Video Editor: Varun Sharma
When news emerged that WhatsApp accounts of at least two dozen journalists and social activists in India were among the 1,400 accounts hacked worldwide by Pegasus – a spyware developed by Israeli NSO Group – those in the media fraternity, including NDTV’s Ravish Kumar and veteran journalist Maya Mirchandani, were not surprised.
But what continues to worry them and others in the profession, is who ordered this form of surveillance and for what purpose. The Quint spoke to a number of journalists to see what they make of this shocking revelation.
Catch all the coverage on WhatsApp snooping here.
Listen to the Poor & Jobless Instead
Ravish Kumar, Senior Executive Editor at NDTV, says that in the last couple of years, he has been advised not to ‘trust’ his phone with sensitive conversations. This, the notable broadcast journalist feels, points to a ‘deep sense of distrust’ for the government among the masses, as even ordinary people have been insisting on WhatsApp calls.
“What will the government do by listening to our conversations?” he asks. “They should listen to conversations of the poor and the jobless.”
Kumar said that if the information that the snooping took place around May 2019 is true, then it raises some really serious questions.
“Rafale was in the news this time, there were other issues. Was it done to preempt these news, and to suppress sources? Someone was very afraid that his kingdom of falsehood would fall. Moreover, if someone has cracked the encryption, it can go on now. How do we know it hasn’t stopped after May?” he said.
Read Between the Lines
Like many other journalists, the news of a WhatsApp hack did not surprise Maya Mirchandani. The senior journalist says that the Indian state has long tried to access conversations and messages of journalists, citing threats to national security.
The problem, she says, is that this seems to be now “targeting those critical of the government, those vocal of what they see around them in terms of economic and social policy. This now beginning to stifle dissent.”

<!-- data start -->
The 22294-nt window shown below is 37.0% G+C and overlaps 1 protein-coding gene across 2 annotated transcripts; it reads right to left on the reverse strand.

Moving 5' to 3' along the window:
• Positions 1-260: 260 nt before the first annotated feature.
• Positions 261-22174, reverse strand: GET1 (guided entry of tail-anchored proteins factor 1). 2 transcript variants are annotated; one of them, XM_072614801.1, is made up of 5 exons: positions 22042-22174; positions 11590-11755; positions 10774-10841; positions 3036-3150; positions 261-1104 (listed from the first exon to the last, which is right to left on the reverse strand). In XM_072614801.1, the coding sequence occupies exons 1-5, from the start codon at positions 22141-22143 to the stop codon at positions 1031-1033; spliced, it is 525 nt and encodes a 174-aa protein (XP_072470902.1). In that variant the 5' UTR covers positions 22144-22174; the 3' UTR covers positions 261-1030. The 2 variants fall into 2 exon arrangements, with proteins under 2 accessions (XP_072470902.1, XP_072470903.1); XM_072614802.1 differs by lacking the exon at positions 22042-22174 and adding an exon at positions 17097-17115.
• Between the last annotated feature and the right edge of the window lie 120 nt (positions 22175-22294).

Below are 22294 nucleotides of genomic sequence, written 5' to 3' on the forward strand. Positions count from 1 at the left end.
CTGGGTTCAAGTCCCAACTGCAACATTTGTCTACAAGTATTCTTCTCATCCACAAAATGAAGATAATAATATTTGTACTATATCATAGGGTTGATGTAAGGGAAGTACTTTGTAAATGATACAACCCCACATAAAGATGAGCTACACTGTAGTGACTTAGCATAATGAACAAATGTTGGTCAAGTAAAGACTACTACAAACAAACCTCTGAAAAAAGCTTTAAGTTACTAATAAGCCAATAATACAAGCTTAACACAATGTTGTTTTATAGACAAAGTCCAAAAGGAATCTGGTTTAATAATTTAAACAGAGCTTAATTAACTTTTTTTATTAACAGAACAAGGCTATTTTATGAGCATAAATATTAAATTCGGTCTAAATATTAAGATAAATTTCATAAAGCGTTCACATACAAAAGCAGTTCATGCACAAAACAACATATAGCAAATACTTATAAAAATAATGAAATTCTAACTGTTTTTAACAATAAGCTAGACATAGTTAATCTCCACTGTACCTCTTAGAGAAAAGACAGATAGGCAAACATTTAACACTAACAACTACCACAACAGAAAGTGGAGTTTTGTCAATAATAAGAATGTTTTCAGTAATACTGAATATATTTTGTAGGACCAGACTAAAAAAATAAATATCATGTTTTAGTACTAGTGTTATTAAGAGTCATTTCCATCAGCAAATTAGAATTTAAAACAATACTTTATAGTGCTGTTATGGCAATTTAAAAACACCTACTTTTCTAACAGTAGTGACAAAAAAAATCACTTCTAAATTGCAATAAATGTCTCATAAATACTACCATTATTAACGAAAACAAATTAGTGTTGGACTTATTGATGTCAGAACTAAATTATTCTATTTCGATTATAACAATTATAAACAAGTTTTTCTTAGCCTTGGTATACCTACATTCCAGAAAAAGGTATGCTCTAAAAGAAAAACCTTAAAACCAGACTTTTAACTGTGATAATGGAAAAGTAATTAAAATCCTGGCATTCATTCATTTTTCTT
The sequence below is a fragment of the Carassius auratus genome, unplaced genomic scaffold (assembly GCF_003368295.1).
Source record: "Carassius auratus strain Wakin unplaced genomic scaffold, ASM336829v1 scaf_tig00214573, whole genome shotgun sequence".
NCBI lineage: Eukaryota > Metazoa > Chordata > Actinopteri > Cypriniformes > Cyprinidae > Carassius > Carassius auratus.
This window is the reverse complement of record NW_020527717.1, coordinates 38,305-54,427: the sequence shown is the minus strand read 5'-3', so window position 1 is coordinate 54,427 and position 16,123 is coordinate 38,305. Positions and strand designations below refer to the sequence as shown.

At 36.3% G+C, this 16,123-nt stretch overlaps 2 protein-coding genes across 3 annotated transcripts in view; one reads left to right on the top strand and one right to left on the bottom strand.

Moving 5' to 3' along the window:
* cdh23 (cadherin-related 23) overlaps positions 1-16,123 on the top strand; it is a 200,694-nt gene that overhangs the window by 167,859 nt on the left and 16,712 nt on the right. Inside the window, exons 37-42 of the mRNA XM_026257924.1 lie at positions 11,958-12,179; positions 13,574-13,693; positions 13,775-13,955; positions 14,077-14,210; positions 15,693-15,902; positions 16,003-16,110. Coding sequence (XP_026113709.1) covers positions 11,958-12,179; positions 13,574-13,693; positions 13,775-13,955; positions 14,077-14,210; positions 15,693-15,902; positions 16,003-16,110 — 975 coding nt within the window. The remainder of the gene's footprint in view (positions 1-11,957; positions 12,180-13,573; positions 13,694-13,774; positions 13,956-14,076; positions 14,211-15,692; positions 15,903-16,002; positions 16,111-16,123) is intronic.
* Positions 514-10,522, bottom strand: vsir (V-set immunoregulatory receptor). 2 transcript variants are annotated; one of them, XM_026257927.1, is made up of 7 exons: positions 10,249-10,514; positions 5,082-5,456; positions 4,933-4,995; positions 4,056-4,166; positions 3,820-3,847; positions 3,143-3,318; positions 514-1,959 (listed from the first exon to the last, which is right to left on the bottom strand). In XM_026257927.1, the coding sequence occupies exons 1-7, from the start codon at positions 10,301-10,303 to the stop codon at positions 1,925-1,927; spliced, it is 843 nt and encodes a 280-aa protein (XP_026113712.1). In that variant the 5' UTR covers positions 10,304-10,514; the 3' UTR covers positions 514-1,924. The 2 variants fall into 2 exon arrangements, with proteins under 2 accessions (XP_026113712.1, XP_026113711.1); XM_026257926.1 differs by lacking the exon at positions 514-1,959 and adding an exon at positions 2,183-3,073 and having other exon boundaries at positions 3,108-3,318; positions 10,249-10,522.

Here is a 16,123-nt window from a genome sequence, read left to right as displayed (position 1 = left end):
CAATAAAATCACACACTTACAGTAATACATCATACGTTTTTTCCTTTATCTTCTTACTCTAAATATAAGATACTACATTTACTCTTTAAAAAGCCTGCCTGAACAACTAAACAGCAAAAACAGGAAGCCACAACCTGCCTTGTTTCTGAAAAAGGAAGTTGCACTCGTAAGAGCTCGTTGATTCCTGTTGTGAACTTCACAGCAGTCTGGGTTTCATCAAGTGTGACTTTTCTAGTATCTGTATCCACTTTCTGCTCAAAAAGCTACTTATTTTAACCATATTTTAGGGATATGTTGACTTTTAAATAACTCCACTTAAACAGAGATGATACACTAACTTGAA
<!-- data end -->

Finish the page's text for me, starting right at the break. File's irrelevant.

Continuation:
When asked about the timing of the hack, Mirchandani said that it could be timed to observe what people were saying or doing in the run-up to 2019 Elections. “Read between the lines,” she says.
Government Must Answer
NDTV’s Nidhi Razdan says she has always been suspicious of technology and that she suspects that journalists have been under the radar of both the BJP and the erstwhile UPA government. She, however, feels that it is incumbent upon the government to clarify if they had any role in this and why was it done.
Worst Apprehensions Come True
For a very long time, journalists have believed that somebody out there is watching them, says Suhasini Haidar, National and Diplomatic Affairs Editor at The Hindu. Today’s revelations, she says, have just confirmed the “worst apprehensions” of journalists who often are privy to sensitive information.
In earlier days, certain permissions were needed and guidelines had to be followed to tap into someone’s telephone if there were national security concerns. “But now, it seems that nobody has to prove any such charge to tap into our phones,” she adds.
Haidar, however, feels that this is not the first time journalists and social activists are being snooped upon and that WhatsApp could have only reported on among many such instances involving a security breach on its platform.
Echoing Razdan, she, too, says that if indeed government agencies are involved, “they must explain why they had hacked into people’s phones.”
Need Strong Data Privacy Infrastructure
Seema Chishthi, the Indian Express journalist whose report shed light on how WhatsApp accounts of Indian journalists and social activists were spied upon, stressed on the importance of strengthening the country's data privacy laws and Infrastructure. "Technology is a way of life and we need safeguards to ensure it is not misused by anybody," she said.
Newsrooms Must Guard Themselves
Praveen Swami, Group Consulting Editor at Network18, says that successive governments have resisted effective parliamentary oversight on the issue of surveillance. “Although helpful in combating terrorism, surveillance technology has invariably been used for illegal purposes, even by the UPA around ten years back,” he says.
Swami laments that despite repeated threats, newsrooms in India haven’t really taken steps to insulate themselves and their employees from snooping. “Newsrooms must train their journalists on how to tackle the menace of digital spying,” he adds.